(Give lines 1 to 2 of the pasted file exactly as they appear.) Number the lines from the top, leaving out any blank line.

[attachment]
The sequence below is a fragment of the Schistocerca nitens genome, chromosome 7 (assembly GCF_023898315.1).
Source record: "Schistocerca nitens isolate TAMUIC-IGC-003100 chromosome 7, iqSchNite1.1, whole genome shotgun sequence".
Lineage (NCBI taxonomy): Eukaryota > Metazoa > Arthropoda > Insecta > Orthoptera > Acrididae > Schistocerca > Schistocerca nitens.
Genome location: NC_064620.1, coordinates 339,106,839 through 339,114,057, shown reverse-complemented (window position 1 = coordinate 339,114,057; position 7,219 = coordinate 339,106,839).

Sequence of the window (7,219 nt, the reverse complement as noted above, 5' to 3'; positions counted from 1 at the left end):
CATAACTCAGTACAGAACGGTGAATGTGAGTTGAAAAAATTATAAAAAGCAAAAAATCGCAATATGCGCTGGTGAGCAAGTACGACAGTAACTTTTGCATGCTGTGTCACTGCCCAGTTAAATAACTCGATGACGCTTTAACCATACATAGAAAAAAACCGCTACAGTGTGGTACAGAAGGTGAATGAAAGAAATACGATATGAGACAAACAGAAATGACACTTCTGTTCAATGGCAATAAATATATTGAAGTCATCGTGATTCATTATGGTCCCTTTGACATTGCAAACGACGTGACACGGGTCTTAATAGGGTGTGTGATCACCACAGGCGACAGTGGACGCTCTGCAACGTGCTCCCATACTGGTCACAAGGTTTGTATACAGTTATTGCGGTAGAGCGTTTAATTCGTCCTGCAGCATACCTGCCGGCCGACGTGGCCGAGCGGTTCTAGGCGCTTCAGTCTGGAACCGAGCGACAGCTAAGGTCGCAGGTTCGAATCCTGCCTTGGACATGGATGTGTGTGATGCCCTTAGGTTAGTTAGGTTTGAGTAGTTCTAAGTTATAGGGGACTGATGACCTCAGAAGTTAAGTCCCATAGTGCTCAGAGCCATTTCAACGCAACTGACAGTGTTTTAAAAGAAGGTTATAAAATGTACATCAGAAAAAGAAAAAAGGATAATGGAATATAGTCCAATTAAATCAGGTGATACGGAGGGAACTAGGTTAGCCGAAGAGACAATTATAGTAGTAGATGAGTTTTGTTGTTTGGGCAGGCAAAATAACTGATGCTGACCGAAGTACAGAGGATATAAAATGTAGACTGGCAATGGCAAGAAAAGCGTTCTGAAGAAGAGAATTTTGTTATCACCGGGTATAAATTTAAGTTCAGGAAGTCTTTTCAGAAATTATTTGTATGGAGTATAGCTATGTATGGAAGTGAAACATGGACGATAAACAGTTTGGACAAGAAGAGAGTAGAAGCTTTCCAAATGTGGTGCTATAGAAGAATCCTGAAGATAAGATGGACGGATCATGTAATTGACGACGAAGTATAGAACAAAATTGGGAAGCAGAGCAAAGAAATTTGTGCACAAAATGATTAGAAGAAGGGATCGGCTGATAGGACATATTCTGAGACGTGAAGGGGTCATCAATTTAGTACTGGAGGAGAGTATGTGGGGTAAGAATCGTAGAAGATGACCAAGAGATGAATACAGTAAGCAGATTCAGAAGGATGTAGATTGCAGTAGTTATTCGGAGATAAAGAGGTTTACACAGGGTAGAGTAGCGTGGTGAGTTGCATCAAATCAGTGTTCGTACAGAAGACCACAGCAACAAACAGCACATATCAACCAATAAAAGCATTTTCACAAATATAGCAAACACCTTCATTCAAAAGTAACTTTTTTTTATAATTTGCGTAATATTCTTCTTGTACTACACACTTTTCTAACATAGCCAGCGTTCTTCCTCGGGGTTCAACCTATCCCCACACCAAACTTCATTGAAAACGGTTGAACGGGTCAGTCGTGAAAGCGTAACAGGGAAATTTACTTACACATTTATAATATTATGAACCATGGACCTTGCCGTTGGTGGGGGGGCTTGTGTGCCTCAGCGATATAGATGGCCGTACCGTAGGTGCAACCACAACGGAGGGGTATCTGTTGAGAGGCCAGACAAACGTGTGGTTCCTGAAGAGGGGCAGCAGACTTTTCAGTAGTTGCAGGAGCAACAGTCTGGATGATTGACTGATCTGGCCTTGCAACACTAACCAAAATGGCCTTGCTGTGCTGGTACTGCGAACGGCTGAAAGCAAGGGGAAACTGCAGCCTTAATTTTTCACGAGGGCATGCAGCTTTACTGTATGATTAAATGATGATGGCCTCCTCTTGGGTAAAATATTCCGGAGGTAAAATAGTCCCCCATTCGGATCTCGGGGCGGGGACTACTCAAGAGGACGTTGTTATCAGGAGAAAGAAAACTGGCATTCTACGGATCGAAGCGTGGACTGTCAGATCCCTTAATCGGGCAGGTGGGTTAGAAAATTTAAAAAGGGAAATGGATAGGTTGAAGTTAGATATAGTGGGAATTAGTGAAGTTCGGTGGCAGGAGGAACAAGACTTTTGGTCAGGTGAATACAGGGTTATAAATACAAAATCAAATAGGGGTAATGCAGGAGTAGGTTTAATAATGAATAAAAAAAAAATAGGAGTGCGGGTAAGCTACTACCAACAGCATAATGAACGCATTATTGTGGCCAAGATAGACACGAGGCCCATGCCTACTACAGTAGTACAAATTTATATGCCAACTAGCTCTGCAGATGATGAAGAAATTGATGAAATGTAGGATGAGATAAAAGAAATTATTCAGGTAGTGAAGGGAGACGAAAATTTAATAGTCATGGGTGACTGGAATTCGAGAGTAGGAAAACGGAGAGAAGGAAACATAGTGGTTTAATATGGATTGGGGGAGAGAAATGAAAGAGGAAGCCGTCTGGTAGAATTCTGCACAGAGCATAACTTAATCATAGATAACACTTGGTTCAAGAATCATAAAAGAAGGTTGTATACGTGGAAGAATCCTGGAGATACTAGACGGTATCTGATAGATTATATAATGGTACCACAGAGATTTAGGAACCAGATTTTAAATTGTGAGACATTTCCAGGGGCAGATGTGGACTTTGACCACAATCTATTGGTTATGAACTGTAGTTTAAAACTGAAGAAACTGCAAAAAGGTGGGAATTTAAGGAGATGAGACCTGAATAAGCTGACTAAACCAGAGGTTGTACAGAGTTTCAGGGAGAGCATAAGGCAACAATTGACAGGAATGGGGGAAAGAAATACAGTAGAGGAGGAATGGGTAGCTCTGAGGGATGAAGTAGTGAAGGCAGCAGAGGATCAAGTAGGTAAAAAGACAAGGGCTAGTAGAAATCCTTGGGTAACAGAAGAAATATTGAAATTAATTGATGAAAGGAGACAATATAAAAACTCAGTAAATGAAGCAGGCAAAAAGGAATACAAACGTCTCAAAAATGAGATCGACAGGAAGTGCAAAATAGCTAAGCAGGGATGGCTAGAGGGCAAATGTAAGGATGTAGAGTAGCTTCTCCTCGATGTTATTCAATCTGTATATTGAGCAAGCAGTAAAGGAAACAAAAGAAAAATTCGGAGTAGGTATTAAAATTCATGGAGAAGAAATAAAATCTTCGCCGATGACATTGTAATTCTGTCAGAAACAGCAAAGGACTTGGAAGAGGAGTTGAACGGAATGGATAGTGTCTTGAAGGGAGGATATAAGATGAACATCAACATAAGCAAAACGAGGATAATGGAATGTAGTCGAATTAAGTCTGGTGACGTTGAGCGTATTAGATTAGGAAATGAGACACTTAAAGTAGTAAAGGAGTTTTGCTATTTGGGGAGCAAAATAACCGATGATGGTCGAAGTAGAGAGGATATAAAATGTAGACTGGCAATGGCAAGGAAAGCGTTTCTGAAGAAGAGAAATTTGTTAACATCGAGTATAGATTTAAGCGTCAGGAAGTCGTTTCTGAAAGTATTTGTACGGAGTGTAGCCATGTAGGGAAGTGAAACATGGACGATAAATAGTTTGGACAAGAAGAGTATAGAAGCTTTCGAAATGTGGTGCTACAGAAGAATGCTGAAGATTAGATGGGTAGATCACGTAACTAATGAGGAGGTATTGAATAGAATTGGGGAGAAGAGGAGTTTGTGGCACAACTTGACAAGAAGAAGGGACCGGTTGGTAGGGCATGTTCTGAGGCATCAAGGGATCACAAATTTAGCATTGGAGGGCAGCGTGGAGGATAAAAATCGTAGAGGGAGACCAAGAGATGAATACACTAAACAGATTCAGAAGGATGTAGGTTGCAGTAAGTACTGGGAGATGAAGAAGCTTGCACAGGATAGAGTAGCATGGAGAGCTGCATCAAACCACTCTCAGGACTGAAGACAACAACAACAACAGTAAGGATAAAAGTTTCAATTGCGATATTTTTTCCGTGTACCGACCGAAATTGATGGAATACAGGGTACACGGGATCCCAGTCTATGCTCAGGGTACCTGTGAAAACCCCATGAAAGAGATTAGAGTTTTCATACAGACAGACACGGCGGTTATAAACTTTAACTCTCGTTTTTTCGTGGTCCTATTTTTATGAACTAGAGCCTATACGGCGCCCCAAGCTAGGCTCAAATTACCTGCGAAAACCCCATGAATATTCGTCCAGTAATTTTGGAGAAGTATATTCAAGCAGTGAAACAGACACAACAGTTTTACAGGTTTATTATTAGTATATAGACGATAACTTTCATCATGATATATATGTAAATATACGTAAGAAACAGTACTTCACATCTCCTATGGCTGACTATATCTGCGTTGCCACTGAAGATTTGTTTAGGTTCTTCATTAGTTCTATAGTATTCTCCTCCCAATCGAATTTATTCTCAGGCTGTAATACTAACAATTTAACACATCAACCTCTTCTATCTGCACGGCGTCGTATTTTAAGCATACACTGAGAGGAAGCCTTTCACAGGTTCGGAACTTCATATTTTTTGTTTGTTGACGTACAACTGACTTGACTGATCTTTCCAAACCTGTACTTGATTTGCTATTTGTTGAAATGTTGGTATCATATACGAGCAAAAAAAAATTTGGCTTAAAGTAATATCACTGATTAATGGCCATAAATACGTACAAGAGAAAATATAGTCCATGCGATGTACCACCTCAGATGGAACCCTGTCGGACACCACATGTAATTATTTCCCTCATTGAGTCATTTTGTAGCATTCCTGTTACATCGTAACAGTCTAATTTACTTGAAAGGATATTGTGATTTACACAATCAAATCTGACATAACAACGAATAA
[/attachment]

The sequence below is a fragment of the Schistocerca nitens genome, chromosome 7 (assembly GCF_023898315.1).
Source record: "Schistocerca nitens isolate TAMUIC-IGC-003100 chromosome 7, iqSchNite1.1, whole genome shotgun sequence".